My haul of dry fruits from our recent holiday is being used to the maximum in my kitchen. With the temperature dropping by a few degrees, evenings are pleasant and the tendency to cook and savour dishes that verge towards the festive grows by leaps and bounds! For my cakes, an old jam jar sits in my fridge filled to the brim with rum and raisins. Soaking up was never such fun! It isn't that I can't go and buy the best dry fruits here but the fun of getting locally produced food items there makes it all the more satisfying. And the state of Himachal Pradesh is known for apricots and almonds, apples and other temperate-clime's delights.
For most meat-eating Indians, mutton curry is comfort food. There's such a home-sweet-home feel about mutton and potato curry and steaming hot rice. Particularly as a Sunday lunch when most family members would be home and lunch would be more of a lazy laid-back affair with a siesta written somewhere at the bottom of the (mind's) menu. And the menu didn't call for more accompaniments apart from dal and some vegetables in bhaji form.
My version of this mutton curry is with the usual spices generally used for meat curries but I love the mild sweetness that comes from the apricots. I also use a bit of the spice mix that a dear friend brings/sends from Oman (pictured below). It makes the curry taste and smell like heaven!

Ingredients:
Mutton 500 grams
Dried apricots...I used 24
Onions...4 large, sliced
Ginger...a thumb-size piece
Garlic...8 cloves
Indian bay leaves...3
Cumin powder..1 teaspoon
Coriander powder...one and a half teaspoon
Special mutton masala mix...1 teaspoon
Turmeric powder...half a teaspoon
Chilli powder...according to taste
1 tablespoon of freshly grated pepper
Garam masala made of two 3 inch cinnamon sticks, 6 cloves & 4 cardamoms ground to a paste
Tomato puree...half a cup
Coriander leaves for the garnish
Sunflower oil...about 5 tablespoons
Water

Wash the mutton, drain in a colander. Transfer to a bowl and marinate with the ginger, garlic, salt, turmeric, cumin, and coriander powder and leave aside for at least an hour.
Wash and soak the apricots in hot water. They will swell up after an hour so so. Alternately you can soak them overnight.
Heat oil in a heavy-bottomed pan. When it comes to near-smoking point add the bay leaves and the onions. Fry till the onions change colour.
Then add the mutton along with the marinated spices. Stir in between and keep the pan covered. Add the pepper, chilli powder and the tomato puree.
Cook till the oil separates. In between add about a quarter cup of water to the pan to stop the mixture from sticking to the bottom.
Add a teaspoon of the special mutton masala, mix well. The apricots can go in now. 
Add about a cup of water and let it cook. Check the seasoning and adjust.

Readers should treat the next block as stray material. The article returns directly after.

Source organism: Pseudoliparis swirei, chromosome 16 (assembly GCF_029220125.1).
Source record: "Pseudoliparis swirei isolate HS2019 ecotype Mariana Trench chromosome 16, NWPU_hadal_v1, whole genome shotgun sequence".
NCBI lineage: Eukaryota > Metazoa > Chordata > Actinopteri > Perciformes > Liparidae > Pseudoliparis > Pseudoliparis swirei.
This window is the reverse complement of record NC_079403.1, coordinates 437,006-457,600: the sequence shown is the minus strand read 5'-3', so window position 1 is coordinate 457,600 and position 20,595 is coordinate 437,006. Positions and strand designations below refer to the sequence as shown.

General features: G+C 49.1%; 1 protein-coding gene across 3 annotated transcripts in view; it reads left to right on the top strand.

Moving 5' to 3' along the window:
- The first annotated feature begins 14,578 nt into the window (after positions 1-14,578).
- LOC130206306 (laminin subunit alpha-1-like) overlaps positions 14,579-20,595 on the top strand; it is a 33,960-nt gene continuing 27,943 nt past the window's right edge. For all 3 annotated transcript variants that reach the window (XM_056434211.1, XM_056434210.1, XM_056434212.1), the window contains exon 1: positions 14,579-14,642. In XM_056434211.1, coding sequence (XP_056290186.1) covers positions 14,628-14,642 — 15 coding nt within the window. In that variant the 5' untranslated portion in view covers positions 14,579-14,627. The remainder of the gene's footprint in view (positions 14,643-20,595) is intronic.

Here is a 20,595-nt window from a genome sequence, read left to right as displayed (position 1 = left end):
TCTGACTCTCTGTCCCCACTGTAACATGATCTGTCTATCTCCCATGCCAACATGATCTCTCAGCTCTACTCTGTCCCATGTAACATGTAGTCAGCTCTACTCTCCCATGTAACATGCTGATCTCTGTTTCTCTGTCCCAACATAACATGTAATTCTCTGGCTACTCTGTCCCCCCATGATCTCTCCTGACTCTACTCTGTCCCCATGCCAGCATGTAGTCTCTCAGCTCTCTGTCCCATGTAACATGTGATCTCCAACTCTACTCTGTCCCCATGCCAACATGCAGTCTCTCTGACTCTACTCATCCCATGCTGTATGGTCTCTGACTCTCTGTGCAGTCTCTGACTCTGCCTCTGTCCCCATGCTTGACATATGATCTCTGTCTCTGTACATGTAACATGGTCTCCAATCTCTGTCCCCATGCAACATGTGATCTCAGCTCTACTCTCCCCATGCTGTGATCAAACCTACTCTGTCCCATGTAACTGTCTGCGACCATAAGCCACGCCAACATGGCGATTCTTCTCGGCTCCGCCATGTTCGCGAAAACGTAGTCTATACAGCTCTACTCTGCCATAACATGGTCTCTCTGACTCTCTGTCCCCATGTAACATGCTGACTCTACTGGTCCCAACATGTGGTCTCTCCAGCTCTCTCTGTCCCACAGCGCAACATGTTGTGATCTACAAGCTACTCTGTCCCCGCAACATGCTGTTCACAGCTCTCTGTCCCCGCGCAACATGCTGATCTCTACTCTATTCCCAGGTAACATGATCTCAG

Add the garam masala, stir and remove from the flame.
Transfer to a serving dish and garnish with chopped coriander.
Steamed rice and moong dal with palak (spinach)
completes the meal
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Thursday, October 24, 2013

Bejewelled Couscous Salad

Couscous salad with spinach, roasted pumpkin & pomegranate seeds
It isn't often that I opt to have something else other than rice for lunch or dinner. But there are times when a hearty salad makes up for a quick meal in between chores that keep piling up. Procrastination never moved far away from me!;) I still had to use some of the pomegranate from my last post and the olive oil from the labneh. So a couscous salad it was. What could be better than tossing in a handful of this and a handful of that into my dark mango wood bowl? Surely if it is visually so appealing {and filling}, this is something I shall repeat, and maybe soon!



Ingredients:
1 cup of couscous
Chicken stock
A quarter cup of pomegranate seeds
A handful of spinach leaves
1 tomato, diced (I didn't discard the seeds and the tomato was acidic)
2 cloves of garlic, crushed and diced
1 teaspoon of olive oil
2 slices of roasted pumpkin ( I had roasted pumpkin earlier to make soup)
A bunch of coriander leaves, chopped fine
A tablespoon of toasted pine nuts

For the dressing:
About 3 tablespoons of olive oil ( I used the oil from the labneh)
1 teaspoon of red chilli flakes
A quarter teaspoon of coarsely grated pepper
Salt to taste
A quarter teaspoon of fine sugar

Put the couscous in a bowl. Heat the chicken stock and pour it on the couscous. I must have used about a cup of stock. Forgot to measure here...went with instinct.:) Cover with clingfilm and leave for about fifteen minutes.
Stir with a fork. The couscous will be ready by now.
Heat a teaspoon of olive oil in a pan. Add the crushed and diced garlic and add the spinach. Cook for a few minutes till the leaves wilt.
Remove the skin of the roasted pumpkin and dice into small pieces.
Now add all these ingredients to the couscous including the pomegranate.
Mix the ingredients for the dressing and add to the bowl. Stir with a fork.
Garnish with the chopped coriander leaves and toasted pine nuts.



Tuesday, October 22, 2013

Labneh


Labneh or strained yogurt had been on my must-do list for a while now. I have always been fond of yogurt and other milk products and in our house yogurt is usually consumed on its own with a touch of sugar or honey, added to curries, made into raita, made into paneer (once in a blue moon) and added to the dough for making roti. Making labneh was all about just a little more effort! But it was only a few days ago that I actually made some. I paired it with, not pita bread, but rotis that I made using the whey from all that draining.